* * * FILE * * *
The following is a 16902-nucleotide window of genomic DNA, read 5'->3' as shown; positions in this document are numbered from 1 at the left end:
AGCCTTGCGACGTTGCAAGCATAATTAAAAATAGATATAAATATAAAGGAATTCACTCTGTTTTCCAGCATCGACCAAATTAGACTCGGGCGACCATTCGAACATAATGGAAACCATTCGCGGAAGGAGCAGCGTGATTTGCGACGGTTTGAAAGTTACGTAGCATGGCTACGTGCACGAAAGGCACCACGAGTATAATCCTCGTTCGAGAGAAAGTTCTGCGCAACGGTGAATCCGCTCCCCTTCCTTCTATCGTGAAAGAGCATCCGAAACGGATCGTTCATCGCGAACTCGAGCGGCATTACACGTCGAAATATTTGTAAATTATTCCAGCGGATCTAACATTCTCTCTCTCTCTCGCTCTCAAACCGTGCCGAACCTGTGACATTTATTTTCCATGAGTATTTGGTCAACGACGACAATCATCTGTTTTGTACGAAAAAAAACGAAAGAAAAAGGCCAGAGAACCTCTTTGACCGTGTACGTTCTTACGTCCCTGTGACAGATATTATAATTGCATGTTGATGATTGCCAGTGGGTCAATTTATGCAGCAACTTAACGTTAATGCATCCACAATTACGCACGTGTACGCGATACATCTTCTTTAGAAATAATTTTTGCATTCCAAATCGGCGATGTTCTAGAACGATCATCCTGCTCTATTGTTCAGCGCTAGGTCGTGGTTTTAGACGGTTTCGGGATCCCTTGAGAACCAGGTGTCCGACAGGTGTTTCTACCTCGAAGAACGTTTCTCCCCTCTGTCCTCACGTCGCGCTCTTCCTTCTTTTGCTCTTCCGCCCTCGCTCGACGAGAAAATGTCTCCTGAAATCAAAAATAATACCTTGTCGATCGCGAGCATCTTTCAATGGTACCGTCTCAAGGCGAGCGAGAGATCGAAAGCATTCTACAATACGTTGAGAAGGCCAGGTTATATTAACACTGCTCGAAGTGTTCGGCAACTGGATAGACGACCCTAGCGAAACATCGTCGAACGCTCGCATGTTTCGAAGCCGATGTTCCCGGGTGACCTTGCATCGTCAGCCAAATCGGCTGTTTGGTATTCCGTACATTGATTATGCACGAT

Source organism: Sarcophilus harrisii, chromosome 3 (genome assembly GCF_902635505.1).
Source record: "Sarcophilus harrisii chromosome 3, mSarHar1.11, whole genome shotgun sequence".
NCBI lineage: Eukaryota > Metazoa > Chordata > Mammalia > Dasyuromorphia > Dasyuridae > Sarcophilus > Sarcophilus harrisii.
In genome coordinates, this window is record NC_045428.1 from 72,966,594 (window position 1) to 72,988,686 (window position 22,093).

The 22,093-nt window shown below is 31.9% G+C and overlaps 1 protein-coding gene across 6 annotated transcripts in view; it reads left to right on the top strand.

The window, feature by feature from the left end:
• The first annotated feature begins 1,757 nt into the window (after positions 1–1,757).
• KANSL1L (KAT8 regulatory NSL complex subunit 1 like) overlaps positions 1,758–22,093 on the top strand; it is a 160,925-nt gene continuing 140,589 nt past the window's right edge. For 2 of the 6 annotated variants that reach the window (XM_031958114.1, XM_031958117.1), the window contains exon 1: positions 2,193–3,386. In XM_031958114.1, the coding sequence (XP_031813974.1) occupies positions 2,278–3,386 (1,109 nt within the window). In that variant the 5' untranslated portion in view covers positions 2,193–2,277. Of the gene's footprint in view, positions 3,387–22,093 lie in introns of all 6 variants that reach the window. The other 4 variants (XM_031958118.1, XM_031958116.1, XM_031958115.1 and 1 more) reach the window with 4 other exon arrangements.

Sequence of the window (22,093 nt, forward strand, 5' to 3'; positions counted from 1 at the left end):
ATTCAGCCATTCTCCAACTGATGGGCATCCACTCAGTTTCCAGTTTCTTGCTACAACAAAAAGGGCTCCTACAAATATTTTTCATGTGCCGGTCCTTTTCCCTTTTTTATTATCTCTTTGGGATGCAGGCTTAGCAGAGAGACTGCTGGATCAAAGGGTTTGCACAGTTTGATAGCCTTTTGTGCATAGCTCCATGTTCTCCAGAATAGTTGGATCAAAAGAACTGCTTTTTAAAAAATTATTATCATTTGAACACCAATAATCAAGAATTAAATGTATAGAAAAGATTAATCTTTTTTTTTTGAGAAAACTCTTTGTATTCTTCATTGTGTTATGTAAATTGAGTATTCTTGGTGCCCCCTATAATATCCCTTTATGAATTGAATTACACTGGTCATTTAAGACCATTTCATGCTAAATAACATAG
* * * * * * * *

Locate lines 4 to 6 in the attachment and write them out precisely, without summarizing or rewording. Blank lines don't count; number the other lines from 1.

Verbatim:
Source record: "Sarcophilus harrisii chromosome 3, mSarHar1.11, whole genome shotgun sequence".
NCBI lineage: Eukaryota > Metazoa > Chordata > Mammalia > Dasyuromorphia > Dasyuridae > Sarcophilus > Sarcophilus harrisii.
In genome coordinates, this window is record NC_045428.1 from 72,966,594 (window position 1) to 72,988,686 (window position 22,093).